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Southern Association For Vascular Surgery

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Evaluation of a Wearable Device for Continuous, Non-Invasive Monitoring of Hematocrit Levels in Hemodialysis Patients
Forrest Miller, David Kuraguntla
Alio, San Francisco, CA

INTRODUCTION: Maintenance of euvolemia is a major challenge for hemodialysis patients, who account for a combined 6.5M annual hospital days. Clinical outcomes could be improved, and healthcare costs lowered, by enabling better management of fluid status and anemia, which is common among ESRD patients. This study presents a novel wearable device, SmartPatch, that uses multi-wavelength photoplethysmography (PPG) and other sensors to measure blood hematocrit (Hct), a key metric for monitoring fluid status and anemia. The SmartPatch is a component of a novel Remote Monitoring System (RMS) that facilitates secure data transmission and analysis and generates actionable alerts. Data demonstrating the feasibility of the RMS were previously accepted for presentation at the cancelled 2020 SAVS Annual Meeting. The aim of this study was to evaluate the systemís ability to accurately and precisely measure Hct in a real-world dialysis setting.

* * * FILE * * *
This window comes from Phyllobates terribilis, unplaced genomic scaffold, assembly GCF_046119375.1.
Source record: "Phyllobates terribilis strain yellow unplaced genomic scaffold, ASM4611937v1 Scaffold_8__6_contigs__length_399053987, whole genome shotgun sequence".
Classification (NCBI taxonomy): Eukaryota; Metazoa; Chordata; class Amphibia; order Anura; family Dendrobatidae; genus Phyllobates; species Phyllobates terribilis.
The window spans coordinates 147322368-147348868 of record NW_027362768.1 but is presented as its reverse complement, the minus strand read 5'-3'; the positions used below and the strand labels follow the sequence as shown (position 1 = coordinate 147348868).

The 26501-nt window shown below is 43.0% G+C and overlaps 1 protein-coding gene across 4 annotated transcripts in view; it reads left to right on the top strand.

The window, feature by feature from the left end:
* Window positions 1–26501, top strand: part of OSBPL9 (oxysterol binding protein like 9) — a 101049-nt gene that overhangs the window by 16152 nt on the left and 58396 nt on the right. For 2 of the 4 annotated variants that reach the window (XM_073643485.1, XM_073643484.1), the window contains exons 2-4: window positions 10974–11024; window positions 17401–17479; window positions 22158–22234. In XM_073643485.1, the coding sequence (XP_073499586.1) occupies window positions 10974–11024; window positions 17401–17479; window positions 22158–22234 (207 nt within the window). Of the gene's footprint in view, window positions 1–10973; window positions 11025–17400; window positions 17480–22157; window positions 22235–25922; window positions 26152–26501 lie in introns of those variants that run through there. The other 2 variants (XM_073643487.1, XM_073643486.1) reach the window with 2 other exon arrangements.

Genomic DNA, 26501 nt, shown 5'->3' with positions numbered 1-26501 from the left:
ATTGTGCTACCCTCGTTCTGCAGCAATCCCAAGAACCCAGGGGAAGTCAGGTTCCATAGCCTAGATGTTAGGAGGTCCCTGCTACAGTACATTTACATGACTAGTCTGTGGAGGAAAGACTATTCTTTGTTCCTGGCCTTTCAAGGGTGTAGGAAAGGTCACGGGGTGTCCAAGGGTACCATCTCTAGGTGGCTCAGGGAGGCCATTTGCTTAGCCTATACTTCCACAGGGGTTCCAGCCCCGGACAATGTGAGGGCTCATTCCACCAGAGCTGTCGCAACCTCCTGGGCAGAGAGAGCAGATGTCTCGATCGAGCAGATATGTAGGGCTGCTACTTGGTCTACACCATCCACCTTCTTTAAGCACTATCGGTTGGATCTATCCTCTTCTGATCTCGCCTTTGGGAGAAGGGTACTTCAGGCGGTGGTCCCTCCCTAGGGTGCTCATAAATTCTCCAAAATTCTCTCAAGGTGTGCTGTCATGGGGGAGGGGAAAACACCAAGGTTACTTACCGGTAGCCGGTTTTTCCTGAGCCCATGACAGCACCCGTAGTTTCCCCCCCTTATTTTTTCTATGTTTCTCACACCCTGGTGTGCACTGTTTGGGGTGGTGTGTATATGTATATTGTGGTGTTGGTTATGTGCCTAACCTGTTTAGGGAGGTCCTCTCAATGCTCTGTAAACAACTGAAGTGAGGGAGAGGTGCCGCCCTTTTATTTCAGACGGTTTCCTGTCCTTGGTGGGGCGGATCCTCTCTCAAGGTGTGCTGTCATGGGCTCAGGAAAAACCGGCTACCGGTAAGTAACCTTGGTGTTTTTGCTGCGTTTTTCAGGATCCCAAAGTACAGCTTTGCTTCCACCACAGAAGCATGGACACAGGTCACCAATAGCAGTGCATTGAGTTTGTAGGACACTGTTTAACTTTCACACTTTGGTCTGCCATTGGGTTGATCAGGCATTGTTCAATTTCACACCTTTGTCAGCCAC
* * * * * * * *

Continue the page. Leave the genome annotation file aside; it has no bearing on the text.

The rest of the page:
METHODS: 14 ESRD patients with arteriovenous fistulae currently undergoing dialysis were recruited to participate in this study. Each of these patients had a SmartPatch device placed on the skin over their fistula at each of three dialysis sessions two weeks apart. Reference Hct measurements were taken immediately before and after the session, timed to coincide with SmartPatch data recordings. A total of 83 sets of multi-channel PPG data were recorded and analyzed to determine the accuracy and precision of Hct measurement.
RESULTS: The RMS measured Hct with root-mean-square error (RMSE) of 2.13 Hct compared to reference values obtained from a Sysmex XN-1000 blood analyzer. These results are shown in Figure 1. The standard deviations for each read on the same patient-with the same device-were computed and averaged, weighted by group size, as a measure of precision. The RMS measured Hct with a mean standard deviation of 1.15 Hct. These error and standard deviation values compare favorably to available point-of-care devices like the HemoCue Hb 201+, which has been reported to measure Hct with a mean of 4.32-4.81 Hct and standard deviation of 1.56-3.88 Hct.
CONCLUSIONS: The results of this study illustrate the ability of the wearable SmartPatch to non-invasively measure blood Hct in ESRD patients with AV fistulae, to a degree of accuracy and precision that may outperform available point-of-care methods. This study also demonstrated the efficacy of the end-to-end Remote Monitoring System.


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